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Bandfin

BANDFIN SHINER

SCIENTIFIC NAME: Luxilus zonistius

Characteristics: The bandfin shiner is among the smallest species of Luxilus, with a deep and compressed body. The dorsal fin has an oblique black band beginning much closer to the body than does that of the warpaint shiner, L. coccogenis. The bandfin shiner has a distinct caudal spot and a subdued red bar on the cheek. Body color is typically olive to steel-blue on the back, grading to a copper flush along the sides.

 ADULT SIZE: 2.4 to 3 in (60 to 75 mm)

DISTRIBUTION: Luxilus zonistius is found in the Chattahoochee River drainage and upper portions of the Altamaha, Savannah, Coosa, and Tallapoosa river systems (Gilbert, 1964). In Alabama it occurs throughout the Chattahoochee drainage and in parts of the Tallapoosa and Coosa systems.

HABITAT AND BIOLOGY: The bandfin shiner prefers to inhabit small to medium-sized streams that have substrates of bedrock, gravel, rubble, or sand and that have no aquatic vegetation. The species is usually common when encountered. Johnson and Birkhead (1988) observed spawning in April in a Halawakee Creek tributary in Lee County. They also reported nuptial activity over the gravel nest of a bluefin stoneroller, Campostoma pauciradii, with shiners presumably depositing their gametes in the nest as well. These observations indicate that, for bandfin shiners in Alabama, spawning most likely occurs from March through May, the spawning season for other Luxilus species in the state. The diet of the bandfin shiner is probably stream drift composed of adult and immature aquatic insects, terrestrial insects, and plant matter.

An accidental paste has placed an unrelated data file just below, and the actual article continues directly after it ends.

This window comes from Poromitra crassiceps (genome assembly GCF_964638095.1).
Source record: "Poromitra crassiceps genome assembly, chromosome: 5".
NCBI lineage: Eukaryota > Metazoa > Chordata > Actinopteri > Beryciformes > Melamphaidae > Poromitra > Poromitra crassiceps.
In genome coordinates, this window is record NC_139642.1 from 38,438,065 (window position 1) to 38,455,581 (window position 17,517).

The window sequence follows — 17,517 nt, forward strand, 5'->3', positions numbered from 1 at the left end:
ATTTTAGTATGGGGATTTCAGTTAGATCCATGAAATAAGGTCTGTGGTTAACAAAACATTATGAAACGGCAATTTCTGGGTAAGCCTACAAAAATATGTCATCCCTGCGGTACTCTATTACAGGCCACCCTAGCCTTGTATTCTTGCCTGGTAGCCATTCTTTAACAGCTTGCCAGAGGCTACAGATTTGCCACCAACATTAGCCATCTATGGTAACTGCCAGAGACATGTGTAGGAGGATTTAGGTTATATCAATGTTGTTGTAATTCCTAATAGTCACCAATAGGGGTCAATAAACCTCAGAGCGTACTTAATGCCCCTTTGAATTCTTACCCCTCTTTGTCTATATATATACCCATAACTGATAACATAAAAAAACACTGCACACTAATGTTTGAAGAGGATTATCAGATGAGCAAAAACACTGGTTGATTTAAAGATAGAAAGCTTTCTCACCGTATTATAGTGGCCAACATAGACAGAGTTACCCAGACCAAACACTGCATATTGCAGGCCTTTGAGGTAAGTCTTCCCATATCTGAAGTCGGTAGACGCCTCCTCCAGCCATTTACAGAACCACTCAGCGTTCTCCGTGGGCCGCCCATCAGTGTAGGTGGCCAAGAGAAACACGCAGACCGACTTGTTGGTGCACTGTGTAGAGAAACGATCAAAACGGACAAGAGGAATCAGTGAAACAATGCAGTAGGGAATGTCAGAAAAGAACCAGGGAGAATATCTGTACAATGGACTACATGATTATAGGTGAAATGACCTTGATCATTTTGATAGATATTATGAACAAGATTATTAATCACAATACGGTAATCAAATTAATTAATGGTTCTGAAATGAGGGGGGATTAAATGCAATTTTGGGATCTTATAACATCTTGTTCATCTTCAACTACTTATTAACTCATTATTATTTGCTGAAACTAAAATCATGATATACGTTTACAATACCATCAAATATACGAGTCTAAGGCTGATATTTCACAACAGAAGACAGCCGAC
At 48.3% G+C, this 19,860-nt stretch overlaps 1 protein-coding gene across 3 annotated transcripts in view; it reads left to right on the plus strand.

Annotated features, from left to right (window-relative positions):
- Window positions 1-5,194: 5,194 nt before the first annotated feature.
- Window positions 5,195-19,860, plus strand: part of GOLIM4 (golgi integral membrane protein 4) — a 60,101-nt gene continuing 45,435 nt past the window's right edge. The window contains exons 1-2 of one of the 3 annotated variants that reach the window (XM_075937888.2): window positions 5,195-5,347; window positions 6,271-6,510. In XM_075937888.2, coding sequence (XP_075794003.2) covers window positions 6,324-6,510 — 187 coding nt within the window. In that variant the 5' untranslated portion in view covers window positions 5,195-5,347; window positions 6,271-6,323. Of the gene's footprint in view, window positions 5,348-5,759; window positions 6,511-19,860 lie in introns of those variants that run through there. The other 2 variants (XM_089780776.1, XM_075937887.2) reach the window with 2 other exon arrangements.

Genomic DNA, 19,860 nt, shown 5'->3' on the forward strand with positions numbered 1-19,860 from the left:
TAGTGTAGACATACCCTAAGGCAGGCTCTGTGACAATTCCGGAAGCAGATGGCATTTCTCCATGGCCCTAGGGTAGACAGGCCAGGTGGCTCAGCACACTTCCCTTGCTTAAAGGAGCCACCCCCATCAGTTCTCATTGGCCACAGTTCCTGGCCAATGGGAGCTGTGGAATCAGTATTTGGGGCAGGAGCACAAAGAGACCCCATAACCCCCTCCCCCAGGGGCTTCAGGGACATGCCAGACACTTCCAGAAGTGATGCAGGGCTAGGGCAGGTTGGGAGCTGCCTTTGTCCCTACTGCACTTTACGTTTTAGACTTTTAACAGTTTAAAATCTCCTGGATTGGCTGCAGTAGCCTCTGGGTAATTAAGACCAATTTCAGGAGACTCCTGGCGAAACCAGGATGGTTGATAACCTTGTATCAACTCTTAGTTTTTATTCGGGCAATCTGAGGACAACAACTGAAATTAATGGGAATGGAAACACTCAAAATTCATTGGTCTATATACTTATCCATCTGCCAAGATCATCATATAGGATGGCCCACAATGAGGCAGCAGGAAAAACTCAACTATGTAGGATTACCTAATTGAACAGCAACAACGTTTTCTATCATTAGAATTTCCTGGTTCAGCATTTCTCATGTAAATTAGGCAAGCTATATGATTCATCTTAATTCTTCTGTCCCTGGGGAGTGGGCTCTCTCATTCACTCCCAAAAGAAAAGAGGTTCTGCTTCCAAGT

ORIGINAL DESCRIPTION: Jordan described the bandfin shiner in 1880.

ETYMOLOGY:
Luxilus means small light, hence the name shiner.
Zonistius means banded, referring to the dorsal fin.

The copyrighted information above is from Fishes of Alabama and the Mobile Basin

Note: In Alabama, it is illegal to stock or move any fish, mussel, snail or crayfish to any public water without a permit.


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